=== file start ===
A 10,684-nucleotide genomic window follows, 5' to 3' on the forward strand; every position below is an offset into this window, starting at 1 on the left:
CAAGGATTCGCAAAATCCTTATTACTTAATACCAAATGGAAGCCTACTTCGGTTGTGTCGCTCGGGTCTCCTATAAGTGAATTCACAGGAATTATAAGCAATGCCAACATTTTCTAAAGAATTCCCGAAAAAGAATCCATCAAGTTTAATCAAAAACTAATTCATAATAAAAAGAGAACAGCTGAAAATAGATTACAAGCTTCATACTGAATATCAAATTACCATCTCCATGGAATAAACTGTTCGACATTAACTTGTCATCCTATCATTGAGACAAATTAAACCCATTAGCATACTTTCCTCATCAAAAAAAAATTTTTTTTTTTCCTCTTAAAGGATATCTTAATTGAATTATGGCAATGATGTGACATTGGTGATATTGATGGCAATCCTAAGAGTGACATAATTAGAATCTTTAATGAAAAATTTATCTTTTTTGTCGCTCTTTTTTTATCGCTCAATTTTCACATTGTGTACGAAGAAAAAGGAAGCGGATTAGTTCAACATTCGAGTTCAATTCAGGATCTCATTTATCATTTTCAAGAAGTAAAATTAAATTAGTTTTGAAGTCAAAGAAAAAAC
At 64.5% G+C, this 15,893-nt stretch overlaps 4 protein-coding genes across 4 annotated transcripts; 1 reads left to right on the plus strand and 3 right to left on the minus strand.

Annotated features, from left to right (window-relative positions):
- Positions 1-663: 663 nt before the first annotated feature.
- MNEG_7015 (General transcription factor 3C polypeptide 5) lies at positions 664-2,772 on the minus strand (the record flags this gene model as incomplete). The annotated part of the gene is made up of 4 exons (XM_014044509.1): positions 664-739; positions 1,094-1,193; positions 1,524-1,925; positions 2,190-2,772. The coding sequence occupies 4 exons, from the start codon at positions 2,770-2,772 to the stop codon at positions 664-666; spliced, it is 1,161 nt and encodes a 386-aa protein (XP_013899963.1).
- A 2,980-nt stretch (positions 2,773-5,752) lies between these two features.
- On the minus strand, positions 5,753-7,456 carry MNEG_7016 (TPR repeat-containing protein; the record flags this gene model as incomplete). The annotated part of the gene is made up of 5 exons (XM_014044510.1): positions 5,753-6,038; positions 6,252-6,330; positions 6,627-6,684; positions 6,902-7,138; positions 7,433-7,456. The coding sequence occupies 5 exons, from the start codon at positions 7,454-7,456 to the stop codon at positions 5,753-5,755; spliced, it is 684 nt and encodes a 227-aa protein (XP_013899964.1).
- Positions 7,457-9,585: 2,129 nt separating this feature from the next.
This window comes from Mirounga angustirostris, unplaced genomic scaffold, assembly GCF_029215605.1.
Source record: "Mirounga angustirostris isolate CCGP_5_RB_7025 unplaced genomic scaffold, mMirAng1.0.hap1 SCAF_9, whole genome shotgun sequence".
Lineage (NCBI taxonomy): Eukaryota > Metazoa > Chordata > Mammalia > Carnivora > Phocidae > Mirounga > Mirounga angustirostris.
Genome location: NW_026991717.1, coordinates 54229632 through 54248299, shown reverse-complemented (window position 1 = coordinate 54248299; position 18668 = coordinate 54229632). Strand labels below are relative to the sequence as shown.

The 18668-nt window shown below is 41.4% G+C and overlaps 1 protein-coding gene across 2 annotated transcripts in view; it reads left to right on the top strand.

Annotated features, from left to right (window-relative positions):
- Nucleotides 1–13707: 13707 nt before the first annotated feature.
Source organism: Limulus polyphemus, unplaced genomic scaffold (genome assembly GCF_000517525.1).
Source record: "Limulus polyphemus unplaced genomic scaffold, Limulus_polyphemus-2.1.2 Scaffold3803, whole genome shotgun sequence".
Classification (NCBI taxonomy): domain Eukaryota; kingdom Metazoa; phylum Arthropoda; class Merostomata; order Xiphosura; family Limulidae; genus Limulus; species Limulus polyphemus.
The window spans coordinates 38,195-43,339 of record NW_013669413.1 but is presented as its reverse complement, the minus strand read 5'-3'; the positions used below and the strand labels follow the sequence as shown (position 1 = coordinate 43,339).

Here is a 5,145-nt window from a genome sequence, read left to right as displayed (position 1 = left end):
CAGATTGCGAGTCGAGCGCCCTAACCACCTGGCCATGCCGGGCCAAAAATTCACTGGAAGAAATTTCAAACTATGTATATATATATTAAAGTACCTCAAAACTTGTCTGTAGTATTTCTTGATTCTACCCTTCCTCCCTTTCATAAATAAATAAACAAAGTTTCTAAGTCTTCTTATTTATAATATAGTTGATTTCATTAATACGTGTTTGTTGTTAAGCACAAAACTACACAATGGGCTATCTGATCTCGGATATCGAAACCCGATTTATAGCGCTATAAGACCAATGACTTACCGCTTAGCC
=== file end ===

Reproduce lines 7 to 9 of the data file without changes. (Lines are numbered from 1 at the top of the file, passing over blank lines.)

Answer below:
- A 2,980-nt stretch (positions 2,773-5,752) lies between these two features.
- On the minus strand, positions 5,753-7,456 carry MNEG_7016 (TPR repeat-containing protein; the record flags this gene model as incomplete). The annotated part of the gene is made up of 5 exons (XM_014044510.1): positions 5,753-6,038; positions 6,252-6,330; positions 6,627-6,684; positions 6,902-7,138; positions 7,433-7,456. The coding sequence occupies 5 exons, from the start codon at positions 7,454-7,456 to the stop codon at positions 5,753-5,755; spliced, it is 684 nt and encodes a 227-aa protein (XP_013899964.1).
- Positions 7,457-9,585: 2,129 nt separating this feature from the next.